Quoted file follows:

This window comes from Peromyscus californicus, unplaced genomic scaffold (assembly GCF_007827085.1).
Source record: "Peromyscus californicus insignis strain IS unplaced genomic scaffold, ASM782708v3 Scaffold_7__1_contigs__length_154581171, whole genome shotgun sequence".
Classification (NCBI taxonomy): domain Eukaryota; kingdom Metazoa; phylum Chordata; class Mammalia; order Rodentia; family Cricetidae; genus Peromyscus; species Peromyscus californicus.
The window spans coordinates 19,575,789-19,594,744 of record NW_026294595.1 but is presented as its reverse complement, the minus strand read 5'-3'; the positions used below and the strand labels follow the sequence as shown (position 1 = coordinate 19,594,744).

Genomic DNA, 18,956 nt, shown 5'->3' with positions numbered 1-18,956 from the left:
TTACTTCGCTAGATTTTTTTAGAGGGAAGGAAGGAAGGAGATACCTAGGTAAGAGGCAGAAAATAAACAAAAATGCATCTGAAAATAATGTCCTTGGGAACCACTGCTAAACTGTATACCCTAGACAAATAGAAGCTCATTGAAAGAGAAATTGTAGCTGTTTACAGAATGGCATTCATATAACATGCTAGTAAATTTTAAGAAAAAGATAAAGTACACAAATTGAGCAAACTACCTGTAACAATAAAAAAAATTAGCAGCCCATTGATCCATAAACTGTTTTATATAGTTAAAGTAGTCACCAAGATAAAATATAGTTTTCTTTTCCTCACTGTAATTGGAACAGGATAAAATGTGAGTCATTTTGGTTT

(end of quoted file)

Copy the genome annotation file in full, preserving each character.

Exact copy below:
This window comes from Peromyscus californicus, unplaced genomic scaffold (assembly GCF_007827085.1).
Source record: "Peromyscus californicus insignis strain IS unplaced genomic scaffold, ASM782708v3 Scaffold_7__1_contigs__length_154581171, whole genome shotgun sequence".
Classification (NCBI taxonomy): domain Eukaryota; kingdom Metazoa; phylum Chordata; class Mammalia; order Rodentia; family Cricetidae; genus Peromyscus; species Peromyscus californicus.
The window spans coordinates 19,575,789-19,594,744 of record NW_026294595.1 but is presented as its reverse complement, the minus strand read 5'-3'; the positions used below and the strand labels follow the sequence as shown (position 1 = coordinate 19,594,744).

Genomic DNA, 18,956 nt, shown 5'->3' with positions numbered 1-18,956 from the left:
TTACTTCGCTAGATTTTTTTAGAGGGAAGGAAGGAAGGAGATACCTAGGTAAGAGGCAGAAAATAAACAAAAATGCATCTGAAAATAATGTCCTTGGGAACCACTGCTAAACTGTATACCCTAGACAAATAGAAGCTCATTGAAAGAGAAATTGTAGCTGTTTACAGAATGGCATTCATATAACATGCTAGTAAATTTTAAGAAAAAGATAAAGTACACAAATTGAGCAAACTACCTGTAACAATAAAAAAAATTAGCAGCCCATTGATCCATAAACTGTTTTATATAGTTAAAGTAGTCACCAAGATAAAATATAGTTTTCTTTTCCTCACTGTAATTGGAACAGGATAAAATGTGAGTCATTTTGGTTT